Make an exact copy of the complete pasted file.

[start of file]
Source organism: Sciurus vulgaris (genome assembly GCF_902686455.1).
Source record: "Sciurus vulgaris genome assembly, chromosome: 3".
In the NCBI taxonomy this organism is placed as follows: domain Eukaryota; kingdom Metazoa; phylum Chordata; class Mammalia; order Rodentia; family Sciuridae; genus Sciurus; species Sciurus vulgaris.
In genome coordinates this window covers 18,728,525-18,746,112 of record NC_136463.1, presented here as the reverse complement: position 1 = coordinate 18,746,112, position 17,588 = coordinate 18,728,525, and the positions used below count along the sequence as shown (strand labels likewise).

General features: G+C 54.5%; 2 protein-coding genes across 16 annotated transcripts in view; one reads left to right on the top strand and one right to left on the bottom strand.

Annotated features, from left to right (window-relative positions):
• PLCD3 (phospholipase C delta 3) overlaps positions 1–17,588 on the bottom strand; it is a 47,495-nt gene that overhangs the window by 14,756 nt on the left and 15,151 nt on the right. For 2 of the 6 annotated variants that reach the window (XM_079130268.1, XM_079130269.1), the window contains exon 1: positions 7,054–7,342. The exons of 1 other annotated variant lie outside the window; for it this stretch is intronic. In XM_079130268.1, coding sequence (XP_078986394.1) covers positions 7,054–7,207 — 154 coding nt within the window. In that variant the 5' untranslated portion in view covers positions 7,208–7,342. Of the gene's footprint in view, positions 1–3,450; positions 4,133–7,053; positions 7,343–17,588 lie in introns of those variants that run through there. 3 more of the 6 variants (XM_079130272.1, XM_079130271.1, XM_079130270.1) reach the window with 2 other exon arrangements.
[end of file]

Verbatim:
Source organism: Sciurus vulgaris (genome assembly GCF_902686455.1).
Source record: "Sciurus vulgaris genome assembly, chromosome: 3".
In the NCBI taxonomy this organism is placed as follows: domain Eukaryota; kingdom Metazoa; phylum Chordata; class Mammalia; order Rodentia; family Sciuridae; genus Sciurus; species Sciurus vulgaris.
In genome coordinates this window covers 18,728,525-18,746,112 of record NC_136463.1, presented here as the reverse complement: position 1 = coordinate 18,746,112, position 17,588 = coordinate 18,728,525, and the positions used below count along the sequence as shown (strand labels likewise).

General features: G+C 54.5%; 2 protein-coding genes across 16 annotated transcripts in view; one reads left to right on the top strand and one right to left on the bottom strand.

Annotated features, from left to right (window-relative positions):
• PLCD3 (phospholipase C delta 3) overlaps positions 1–17,588 on the bottom strand; it is a 47,495-nt gene that overhangs the window by 14,756 nt on the left and 15,151 nt on the right. For 2 of the 6 annotated variants that reach the window (XM_079130268.1, XM_079130269.1), the window contains exon 1: positions 7,054–7,342. The exons of 1 other annotated variant lie outside the window; for it this stretch is intronic. In XM_079130268.1, coding sequence (XP_078986394.1) covers positions 7,054–7,207 — 154 coding nt within the window. In that variant the 5' untranslated portion in view covers positions 7,208–7,342. Of the gene's footprint in view, positions 1–3,450; positions 4,133–7,053; positions 7,343–17,588 lie in introns of those variants that run through there. 3 more of the 6 variants (XM_079130272.1, XM_079130271.1, XM_079130270.1) reach the window with 2 other exon arrangements.